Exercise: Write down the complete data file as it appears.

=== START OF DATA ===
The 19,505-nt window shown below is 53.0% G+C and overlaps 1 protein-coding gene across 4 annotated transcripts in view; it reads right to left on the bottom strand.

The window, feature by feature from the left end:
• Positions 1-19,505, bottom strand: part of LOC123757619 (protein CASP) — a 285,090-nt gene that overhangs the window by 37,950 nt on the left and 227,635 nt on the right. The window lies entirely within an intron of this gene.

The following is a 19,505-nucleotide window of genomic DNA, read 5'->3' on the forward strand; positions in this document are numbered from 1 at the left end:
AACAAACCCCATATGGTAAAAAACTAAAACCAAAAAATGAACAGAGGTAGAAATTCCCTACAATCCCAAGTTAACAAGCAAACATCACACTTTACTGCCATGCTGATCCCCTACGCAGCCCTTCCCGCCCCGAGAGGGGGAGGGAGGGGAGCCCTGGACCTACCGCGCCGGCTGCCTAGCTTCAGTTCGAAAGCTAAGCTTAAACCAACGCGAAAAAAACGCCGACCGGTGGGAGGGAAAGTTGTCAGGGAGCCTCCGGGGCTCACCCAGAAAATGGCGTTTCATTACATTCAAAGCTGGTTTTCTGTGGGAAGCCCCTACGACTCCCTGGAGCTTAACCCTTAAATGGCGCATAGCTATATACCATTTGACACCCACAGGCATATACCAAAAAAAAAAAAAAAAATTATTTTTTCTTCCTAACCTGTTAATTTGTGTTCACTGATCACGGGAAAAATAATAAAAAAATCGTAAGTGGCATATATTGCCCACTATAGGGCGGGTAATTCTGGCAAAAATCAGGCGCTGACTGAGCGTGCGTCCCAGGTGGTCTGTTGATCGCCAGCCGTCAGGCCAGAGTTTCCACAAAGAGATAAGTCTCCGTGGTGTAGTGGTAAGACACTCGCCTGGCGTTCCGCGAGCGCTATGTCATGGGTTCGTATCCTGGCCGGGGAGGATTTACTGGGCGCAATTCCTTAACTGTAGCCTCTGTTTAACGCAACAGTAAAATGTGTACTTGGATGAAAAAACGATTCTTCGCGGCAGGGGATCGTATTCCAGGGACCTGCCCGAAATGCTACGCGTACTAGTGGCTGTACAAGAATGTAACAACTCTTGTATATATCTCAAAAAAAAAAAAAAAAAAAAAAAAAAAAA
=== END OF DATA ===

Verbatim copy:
The 19,505-nt window shown below is 53.0% G+C and overlaps 1 protein-coding gene across 4 annotated transcripts in view; it reads right to left on the bottom strand.

The window, feature by feature from the left end:
• Positions 1-19,505, bottom strand: part of LOC123757619 (protein CASP) — a 285,090-nt gene that overhangs the window by 37,950 nt on the left and 227,635 nt on the right. The window lies entirely within an intron of this gene.

The following is a 19,505-nucleotide window of genomic DNA, read 5'->3' on the forward strand; positions in this document are numbered from 1 at the left end:
AACAAACCCCATATGGTAAAAAACTAAAACCAAAAAATGAACAGAGGTAGAAATTCCCTACAATCCCAAGTTAACAAGCAAACATCACACTTTACTGCCATGCTGATCCCCTACGCAGCCCTTCCCGCCCCGAGAGGGGGAGGGAGGGGAGCCCTGGACCTACCGCGCCGGCTGCCTAGCTTCAGTTCGAAAGCTAAGCTTAAACCAACGCGAAAAAAACGCCGACCGGTGGGAGGGAAAGTTGTCAGGGAGCCTCCGGGGCTCACCCAGAAAATGGCGTTTCATTACATTCAAAGCTGGTTTTCTGTGGGAAGCCCCTACGACTCCCTGGAGCTTAACCCTTAAATGGCGCATAGCTATATACCATTTGACACCCACAGGCATATACCAAAAAAAAAAAAAAAAATTATTTTTTCTTCCTAACCTGTTAATTTGTGTTCACTGATCACGGGAAAAATAATAAAAAAATCGTAAGTGGCATATATTGCCCACTATAGGGCGGGTAATTCTGGCAAAAATCAGGCGCTGACTGAGCGTGCGTCCCAGGTGGTCTGTTGATCGCCAGCCGTCAGGCCAGAGTTTCCACAAAGAGATAAGTCTCCGTGGTGTAGTGGTAAGACACTCGCCTGGCGTTCCGCGAGCGCTATGTCATGGGTTCGTATCCTGGCCGGGGAGGATTTACTGGGCGCAATTCCTTAACTGTAGCCTCTGTTTAACGCAACAGTAAAATGTGTACTTGGATGAAAAAACGATTCTTCGCGGCAGGGGATCGTATTCCAGGGACCTGCCCGAAATGCTACGCGTACTAGTGGCTGTACAAGAATGTAACAACTCTTGTATATATCTCAAAAAAAAAAAAAAAAAAAAAAAAAAAAA